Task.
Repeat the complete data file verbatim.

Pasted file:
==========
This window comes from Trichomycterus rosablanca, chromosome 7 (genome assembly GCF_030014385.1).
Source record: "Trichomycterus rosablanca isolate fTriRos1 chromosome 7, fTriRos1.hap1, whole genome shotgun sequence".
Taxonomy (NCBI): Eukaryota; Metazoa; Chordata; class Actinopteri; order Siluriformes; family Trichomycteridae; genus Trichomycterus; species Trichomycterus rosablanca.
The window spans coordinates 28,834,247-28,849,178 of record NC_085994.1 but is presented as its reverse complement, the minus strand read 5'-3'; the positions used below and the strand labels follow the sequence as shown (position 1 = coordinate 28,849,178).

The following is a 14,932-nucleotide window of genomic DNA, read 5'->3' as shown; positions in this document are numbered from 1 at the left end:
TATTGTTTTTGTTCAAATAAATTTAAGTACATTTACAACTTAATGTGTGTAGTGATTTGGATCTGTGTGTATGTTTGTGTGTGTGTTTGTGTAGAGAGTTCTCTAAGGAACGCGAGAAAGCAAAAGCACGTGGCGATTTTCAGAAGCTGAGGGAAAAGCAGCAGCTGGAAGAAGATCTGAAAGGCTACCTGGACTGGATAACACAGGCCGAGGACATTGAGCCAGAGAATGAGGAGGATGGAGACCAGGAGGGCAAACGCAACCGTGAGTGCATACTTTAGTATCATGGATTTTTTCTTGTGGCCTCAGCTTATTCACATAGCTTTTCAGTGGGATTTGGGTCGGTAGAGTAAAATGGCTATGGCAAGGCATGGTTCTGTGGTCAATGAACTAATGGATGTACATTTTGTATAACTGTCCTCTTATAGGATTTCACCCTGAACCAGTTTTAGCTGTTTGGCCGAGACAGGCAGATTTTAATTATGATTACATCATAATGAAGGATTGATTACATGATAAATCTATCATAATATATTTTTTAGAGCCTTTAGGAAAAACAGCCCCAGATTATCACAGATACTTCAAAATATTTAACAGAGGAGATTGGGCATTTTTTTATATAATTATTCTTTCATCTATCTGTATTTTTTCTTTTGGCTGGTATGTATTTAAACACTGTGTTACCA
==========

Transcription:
This window comes from Trichomycterus rosablanca, chromosome 7 (genome assembly GCF_030014385.1).
Source record: "Trichomycterus rosablanca isolate fTriRos1 chromosome 7, fTriRos1.hap1, whole genome shotgun sequence".
Taxonomy (NCBI): Eukaryota; Metazoa; Chordata; class Actinopteri; order Siluriformes; family Trichomycteridae; genus Trichomycterus; species Trichomycterus rosablanca.
The window spans coordinates 28,834,247-28,849,178 of record NC_085994.1 but is presented as its reverse complement, the minus strand read 5'-3'; the positions used below and the strand labels follow the sequence as shown (position 1 = coordinate 28,849,178).

The following is a 14,932-nucleotide window of genomic DNA, read 5'->3' as shown; positions in this document are numbered from 1 at the left end:
TATTGTTTTTGTTCAAATAAATTTAAGTACATTTACAACTTAATGTGTGTAGTGATTTGGATCTGTGTGTATGTTTGTGTGTGTGTTTGTGTAGAGAGTTCTCTAAGGAACGCGAGAAAGCAAAAGCACGTGGCGATTTTCAGAAGCTGAGGGAAAAGCAGCAGCTGGAAGAAGATCTGAAAGGCTACCTGGACTGGATAACACAGGCCGAGGACATTGAGCCAGAGAATGAGGAGGATGGAGACCAGGAGGGCAAACGCAACCGTGAGTGCATACTTTAGTATCATGGATTTTTTCTTGTGGCCTCAGCTTATTCACATAGCTTTTCAGTGGGATTTGGGTCGGTAGAGTAAAATGGCTATGGCAAGGCATGGTTCTGTGGTCAATGAACTAATGGATGTACATTTTGTATAACTGTCCTCTTATAGGATTTCACCCTGAACCAGTTTTAGCTGTTTGGCCGAGACAGGCAGATTTTAATTATGATTACATCATAATGAAGGATTGATTACATGATAAATCTATCATAATATATTTTTTAGAGCCTTTAGGAAAAACAGCCCCAGATTATCACAGATACTTCAAAATATTTAACAGAGGAGATTGGGCATTTTTTTATATAATTATTCTTTCATCTATCTGTATTTTTTCTTTTGGCTGGTATGTATTTAAACACTGTGTTACCA